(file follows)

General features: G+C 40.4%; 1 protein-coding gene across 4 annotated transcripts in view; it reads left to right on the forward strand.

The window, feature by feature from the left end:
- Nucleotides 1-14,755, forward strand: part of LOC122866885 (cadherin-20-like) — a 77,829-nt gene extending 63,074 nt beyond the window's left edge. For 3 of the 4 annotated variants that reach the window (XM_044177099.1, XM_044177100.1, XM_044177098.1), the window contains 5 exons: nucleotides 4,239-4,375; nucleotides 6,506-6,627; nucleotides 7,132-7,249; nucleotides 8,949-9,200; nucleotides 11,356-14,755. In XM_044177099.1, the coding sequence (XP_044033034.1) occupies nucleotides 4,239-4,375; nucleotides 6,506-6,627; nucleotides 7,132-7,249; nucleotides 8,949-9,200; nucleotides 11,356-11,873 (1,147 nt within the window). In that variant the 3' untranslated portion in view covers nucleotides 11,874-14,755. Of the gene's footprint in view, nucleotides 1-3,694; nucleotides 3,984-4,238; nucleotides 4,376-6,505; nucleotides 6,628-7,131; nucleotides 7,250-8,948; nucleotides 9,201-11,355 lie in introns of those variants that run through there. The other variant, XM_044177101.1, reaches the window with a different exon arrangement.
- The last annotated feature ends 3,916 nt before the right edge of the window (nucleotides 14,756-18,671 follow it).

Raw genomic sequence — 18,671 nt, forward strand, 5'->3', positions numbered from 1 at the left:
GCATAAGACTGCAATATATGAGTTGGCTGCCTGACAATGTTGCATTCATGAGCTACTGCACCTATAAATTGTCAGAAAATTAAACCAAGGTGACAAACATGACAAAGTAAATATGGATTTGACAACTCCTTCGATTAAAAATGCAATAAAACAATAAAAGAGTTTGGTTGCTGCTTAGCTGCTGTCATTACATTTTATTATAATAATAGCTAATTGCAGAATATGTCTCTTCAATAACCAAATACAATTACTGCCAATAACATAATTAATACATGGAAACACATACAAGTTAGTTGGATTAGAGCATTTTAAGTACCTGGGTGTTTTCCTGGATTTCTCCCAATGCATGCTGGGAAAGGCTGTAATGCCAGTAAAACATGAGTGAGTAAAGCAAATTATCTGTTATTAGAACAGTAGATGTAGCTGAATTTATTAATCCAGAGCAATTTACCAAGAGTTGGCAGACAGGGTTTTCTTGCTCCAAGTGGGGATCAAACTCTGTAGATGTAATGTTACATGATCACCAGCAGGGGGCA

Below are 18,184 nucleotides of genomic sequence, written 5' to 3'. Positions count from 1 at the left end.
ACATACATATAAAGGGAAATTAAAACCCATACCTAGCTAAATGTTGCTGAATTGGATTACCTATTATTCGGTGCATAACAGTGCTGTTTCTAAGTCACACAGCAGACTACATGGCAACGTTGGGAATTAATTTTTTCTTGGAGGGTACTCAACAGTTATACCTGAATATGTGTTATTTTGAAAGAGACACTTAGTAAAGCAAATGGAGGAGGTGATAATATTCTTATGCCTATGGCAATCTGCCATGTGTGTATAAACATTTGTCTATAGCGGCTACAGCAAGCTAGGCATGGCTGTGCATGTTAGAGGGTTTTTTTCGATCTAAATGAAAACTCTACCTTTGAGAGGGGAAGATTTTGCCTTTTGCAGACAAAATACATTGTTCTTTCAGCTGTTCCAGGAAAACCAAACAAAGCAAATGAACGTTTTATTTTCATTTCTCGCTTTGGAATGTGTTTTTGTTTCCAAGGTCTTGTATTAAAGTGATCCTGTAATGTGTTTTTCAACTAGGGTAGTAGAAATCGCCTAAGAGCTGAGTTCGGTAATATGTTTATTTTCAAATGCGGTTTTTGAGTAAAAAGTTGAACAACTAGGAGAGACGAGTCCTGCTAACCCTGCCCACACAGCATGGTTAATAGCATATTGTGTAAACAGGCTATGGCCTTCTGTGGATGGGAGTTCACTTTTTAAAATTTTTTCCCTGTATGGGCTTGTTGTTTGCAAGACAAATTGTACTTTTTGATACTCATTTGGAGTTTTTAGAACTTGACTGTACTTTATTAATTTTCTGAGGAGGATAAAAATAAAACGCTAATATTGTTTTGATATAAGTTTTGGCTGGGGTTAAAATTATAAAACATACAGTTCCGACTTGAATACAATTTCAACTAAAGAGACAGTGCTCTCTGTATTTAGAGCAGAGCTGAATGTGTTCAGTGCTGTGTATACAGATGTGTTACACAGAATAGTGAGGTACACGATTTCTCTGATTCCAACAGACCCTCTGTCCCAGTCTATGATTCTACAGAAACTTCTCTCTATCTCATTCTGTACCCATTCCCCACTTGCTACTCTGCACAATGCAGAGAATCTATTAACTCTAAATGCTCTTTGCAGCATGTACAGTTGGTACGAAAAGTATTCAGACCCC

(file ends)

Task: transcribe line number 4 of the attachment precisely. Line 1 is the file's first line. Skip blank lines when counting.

- The last annotated feature ends 3,916 nt before the right edge of the window (nucleotides 14,756-18,671 follow it).